Among the most distinctive of all dinosaurs, ceratopsians (Greek for "horned faces") are also the most easily identified--even an eight-year-old can tell, just by looking, that Triceratops was closely related to Pentaceratops, and that both were close cousins to Chasmosaurus and Styracosaurus. However, the ceratopsian family has its own subtleties, and includes some species you might not have expected. (See a gallery of ceratopsian pictures.)
Although the usual exceptions and qualifications apply, especially among early members of the breed, paleontologists broadly define ceratopsians as herbivorous, four-legged, elephant-like dinosaurs whose enormous heads sported elaborate horns and frills. The famous ceratopsians listed above lived exclusively in North America during the late Cretaceous period; in fact, ceratopsians may be the most "All-American" of all the dinosaurs, though some species did hail from Eurasia.
As stated above, the first ceratopsians weren't confined to North America; numerous specimens have also been found in Asia (most notably the area in and around Mongolia). As far as paleontologists can tell, the earliest true ceratopsian was the relatively small Psittacosaurus, which lived in Asia from 120 to 100 million years ago. Psittacosaurus didn't look much like the much later Triceratops, but close examination of this dinosaur's small, parrot-like skull reveals some distinctively ceratopsian traits. In the past few years, though, a new contender has come to the fore: the three-foot-long Chaoyangsaurus, which dates to the late Jurassic period (as with Psittacosaurus, Chaoyangsaurus has been pegged as a ceratopsian mostly because of the distinct structure of its horny beak); another contender is the 160-million-year-old Yinlong.
Because it lacked horns and frills, Psittacosaurus is sometimes classified as a "protoceratopsian," along with Leptoceratops, the oddly named Yamaceratops and Zuniceratops, and, of course, Protoceratops, which roamed the plains of Cretaceous North America in vast herds and was a favorite prey animal of raptors and tyrannosaurs. Confusingly, some of these protoceratopsians coexisted with ceratopsians, and researchers have yet to determine the exact genus of early Cretaceous protoceratopsian from which all later ceratopsians evolved.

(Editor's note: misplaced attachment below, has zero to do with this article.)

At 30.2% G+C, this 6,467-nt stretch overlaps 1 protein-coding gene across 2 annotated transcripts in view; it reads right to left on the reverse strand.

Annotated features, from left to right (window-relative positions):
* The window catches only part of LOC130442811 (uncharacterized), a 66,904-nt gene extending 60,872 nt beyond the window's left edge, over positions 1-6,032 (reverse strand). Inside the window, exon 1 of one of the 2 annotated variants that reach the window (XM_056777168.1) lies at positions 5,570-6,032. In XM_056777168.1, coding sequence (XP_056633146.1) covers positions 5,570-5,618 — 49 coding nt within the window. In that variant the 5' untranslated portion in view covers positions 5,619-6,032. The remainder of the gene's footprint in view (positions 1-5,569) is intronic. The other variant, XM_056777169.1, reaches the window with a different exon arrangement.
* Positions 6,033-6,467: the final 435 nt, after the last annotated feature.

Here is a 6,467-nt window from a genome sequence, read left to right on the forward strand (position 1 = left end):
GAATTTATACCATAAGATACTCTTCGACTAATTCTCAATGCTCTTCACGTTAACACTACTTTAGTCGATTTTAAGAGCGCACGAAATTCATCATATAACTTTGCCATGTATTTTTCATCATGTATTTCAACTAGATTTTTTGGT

Fortunately, the story gets easier to follow once we reach the more famous ceratopsians of the late Cretaceous period. Not only did all these dinosaurs inhabit roughly the same territory at roughly the same time, but they all looked unnervingly alike, save for the different arrangements of horns and frills on their heads. For example, Torosaurus had two big horns, Triceratops three; Chasmosaurus' frill was rectangular in shape, while Styracosaurus' looked more like a triangle. (Some paleontologists claim that Torosaurus was actually a growth stage of Triceratops, an issue that has yet to be conclusively settled.)
Why did these dinosaurs have such elaborate head displays? As with many such anatomical features, they probably served a dual (or triple) purpose: horns could be used to fend off ravenous predators as well as to intimidate fellow males for mating rights, and frills could make a ceratopsian look bigger in the eyes of a hungry Tyrannosaurus Rex, as well as attract the opposite sex and (possibly) dissipate or collect heat. A recent study concludes that the main factor driving the evolution of horns and frills was the need for members of the same herd to recognize each other!
Ceratopsian Family Life
Paleontologists often have a hard time distinguishing male from female dinosaurs, and they sometimes can't even conclusively identify juveniles (which may have been the children of one genus or the full-grown adults of another). Ceratopsians, though, are one of the few families of dinosaurs in which the males and females can usually be told apart. The trick is that (as a rule) only male ceratopsians had huge frills and horns, while those of females were significantly smaller.